In the summer edition of Stack, a magazine “for the athlete by the athlete,” Dawn Weatherwax-Fall wrote a great article about baseball nutrition.  Dawn is an RD, CSSD, LD, ATL, CSCS, and she is a former Cincinnati Reds nutrition consultant.

She writes about hydration and the importance of starting your day with 10 to 32 ounces of fluid and continuously drink throughout the day.  (For more information on hydration, see the hydration post to this blog.)

She also says to “Limit Freebies.  Freebies are foods you should consume in moderation because they’re usually high in sugar and unhealthy fat (ie saturated/trans).  Limit these to once a day:  candy, soda, fried foods and other sweets.  The body cannot use such foods to build muscle, burn fat and creat sustainable energy.”

Dawn includes a sample meal plan which includes post-recovery breakfast, lunch, afternoon snack, evening meal, evening snack, and supplementation.  To see the full article click here.

Nutrition should be a very important part of every athlete’s regimen.  You spend countless hours practicing the fundamentals of the game, working out, and preparing your body physically.  It’s equally as important to prepare your body internally with proper nutrition.  If you expect your body to perform at peak levels, then you need to provide it optimal choices of food and hydration.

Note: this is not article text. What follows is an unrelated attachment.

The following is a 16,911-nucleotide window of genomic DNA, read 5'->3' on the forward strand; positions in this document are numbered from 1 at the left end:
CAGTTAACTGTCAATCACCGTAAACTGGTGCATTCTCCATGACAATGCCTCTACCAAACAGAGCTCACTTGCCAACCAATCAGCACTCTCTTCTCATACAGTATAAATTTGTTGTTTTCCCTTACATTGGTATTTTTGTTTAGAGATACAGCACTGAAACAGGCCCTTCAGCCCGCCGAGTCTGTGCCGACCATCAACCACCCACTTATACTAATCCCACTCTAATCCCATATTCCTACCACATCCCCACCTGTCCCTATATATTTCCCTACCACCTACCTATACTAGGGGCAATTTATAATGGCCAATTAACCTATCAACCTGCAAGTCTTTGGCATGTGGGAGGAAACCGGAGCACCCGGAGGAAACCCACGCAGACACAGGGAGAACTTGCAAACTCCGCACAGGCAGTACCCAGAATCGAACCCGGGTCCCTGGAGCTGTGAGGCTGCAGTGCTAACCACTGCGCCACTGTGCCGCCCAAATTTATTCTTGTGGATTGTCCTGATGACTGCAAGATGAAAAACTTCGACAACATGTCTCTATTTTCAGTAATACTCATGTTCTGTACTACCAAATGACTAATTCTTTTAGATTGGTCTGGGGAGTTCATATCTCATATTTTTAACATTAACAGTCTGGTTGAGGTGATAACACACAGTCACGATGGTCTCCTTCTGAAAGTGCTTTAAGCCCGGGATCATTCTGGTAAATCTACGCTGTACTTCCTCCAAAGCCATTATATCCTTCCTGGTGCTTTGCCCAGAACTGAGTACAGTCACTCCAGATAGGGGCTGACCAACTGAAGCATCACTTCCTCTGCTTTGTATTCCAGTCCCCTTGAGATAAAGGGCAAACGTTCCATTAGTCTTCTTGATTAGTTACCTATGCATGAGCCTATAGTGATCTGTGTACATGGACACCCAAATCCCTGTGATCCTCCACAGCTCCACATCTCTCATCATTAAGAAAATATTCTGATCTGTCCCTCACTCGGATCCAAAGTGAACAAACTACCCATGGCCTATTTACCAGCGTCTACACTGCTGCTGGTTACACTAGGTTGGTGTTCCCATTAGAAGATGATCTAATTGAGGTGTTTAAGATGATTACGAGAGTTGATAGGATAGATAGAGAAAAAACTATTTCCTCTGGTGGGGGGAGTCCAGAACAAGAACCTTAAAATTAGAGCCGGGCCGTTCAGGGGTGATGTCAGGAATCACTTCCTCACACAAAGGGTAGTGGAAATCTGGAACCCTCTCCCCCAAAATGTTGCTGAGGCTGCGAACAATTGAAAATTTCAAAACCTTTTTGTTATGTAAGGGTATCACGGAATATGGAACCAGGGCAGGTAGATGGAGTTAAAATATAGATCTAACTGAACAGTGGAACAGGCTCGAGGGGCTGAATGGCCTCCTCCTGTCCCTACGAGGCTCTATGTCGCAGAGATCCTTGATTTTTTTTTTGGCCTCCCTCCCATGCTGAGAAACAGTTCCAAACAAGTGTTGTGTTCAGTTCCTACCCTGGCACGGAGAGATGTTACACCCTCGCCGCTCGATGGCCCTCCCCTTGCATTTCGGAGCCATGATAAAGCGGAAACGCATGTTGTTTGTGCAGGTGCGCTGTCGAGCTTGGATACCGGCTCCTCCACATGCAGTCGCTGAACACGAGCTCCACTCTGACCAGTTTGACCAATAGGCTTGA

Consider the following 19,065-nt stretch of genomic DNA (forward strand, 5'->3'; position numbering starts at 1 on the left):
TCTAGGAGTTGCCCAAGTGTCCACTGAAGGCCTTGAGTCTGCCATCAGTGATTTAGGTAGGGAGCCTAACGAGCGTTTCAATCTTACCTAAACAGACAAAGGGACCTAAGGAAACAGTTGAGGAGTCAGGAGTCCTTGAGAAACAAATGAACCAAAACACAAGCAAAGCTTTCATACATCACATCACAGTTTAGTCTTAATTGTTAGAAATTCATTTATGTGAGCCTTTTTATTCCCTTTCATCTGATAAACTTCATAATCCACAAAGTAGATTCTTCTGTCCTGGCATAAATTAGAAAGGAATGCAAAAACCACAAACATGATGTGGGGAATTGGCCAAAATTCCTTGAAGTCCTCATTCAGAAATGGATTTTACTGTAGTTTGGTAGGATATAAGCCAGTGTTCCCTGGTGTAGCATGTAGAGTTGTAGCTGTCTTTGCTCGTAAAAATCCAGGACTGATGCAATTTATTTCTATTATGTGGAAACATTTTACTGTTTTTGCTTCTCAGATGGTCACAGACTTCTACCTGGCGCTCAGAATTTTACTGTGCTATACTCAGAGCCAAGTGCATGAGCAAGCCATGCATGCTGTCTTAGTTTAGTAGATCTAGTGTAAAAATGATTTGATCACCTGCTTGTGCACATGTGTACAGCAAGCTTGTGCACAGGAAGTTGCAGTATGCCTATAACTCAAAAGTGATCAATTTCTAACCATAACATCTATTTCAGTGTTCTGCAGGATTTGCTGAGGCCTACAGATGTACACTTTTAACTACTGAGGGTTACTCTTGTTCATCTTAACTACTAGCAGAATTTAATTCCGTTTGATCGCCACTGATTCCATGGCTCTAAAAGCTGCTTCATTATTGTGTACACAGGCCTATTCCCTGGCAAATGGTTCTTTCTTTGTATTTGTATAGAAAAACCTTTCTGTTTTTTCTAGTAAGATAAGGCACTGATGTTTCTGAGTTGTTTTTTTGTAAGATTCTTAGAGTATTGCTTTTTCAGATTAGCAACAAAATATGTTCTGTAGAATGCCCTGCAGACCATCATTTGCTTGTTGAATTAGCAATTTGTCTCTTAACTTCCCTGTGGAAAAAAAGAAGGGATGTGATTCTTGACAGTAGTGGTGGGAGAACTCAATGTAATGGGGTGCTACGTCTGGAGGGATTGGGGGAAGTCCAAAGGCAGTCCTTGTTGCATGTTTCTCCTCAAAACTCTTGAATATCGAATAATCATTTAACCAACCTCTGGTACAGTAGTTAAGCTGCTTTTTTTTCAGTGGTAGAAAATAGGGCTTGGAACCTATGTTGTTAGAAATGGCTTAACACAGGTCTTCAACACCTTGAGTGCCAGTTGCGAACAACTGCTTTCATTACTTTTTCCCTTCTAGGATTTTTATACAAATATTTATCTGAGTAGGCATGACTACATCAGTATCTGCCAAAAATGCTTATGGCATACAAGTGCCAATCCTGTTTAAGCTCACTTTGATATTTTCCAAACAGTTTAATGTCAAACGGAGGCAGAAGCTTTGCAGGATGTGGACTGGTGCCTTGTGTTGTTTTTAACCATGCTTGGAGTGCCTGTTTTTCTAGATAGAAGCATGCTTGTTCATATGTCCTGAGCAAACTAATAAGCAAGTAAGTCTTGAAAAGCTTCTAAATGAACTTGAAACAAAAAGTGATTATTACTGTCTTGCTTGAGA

For more information on proper nutrition, request a copy of the booklet Fueling Your Performance.


Now that we have established how vital spinal rotation is in baseball, here are some essential moves that should be a key component to an athlete’s work out regimen. For this core routine you will need a medicine ball, stability ball, Bosu, and set of medium weights. The medicine ball, hand weights and stability ball need to be appropriate size and weight according to the athletes height and strength. 

The first exercise is a lunge with medicine ball rotation. Standing with your core contracted and medicine ball in hand arms bent holding the ball at your chest step forward with your right foot placing yourself in a deep lunge. This movement should be slow and controlled, if you can not control the movement as well shorten the length of the lunge or depth. As you complete your lunge rotate your torso taking the ball over your right leg, the med ball should be parallel to your right hip. Return the ball straight forward and then back to standing position. As you lunge down and back upwards it is very important to keep all your weight in the heel of your foot. Transferring the weight from your heel to your toes works different muscles be sure to focus and push off with the heel in your lunge. Continue exercise on the left leg, doing equal sets on both left and right sides.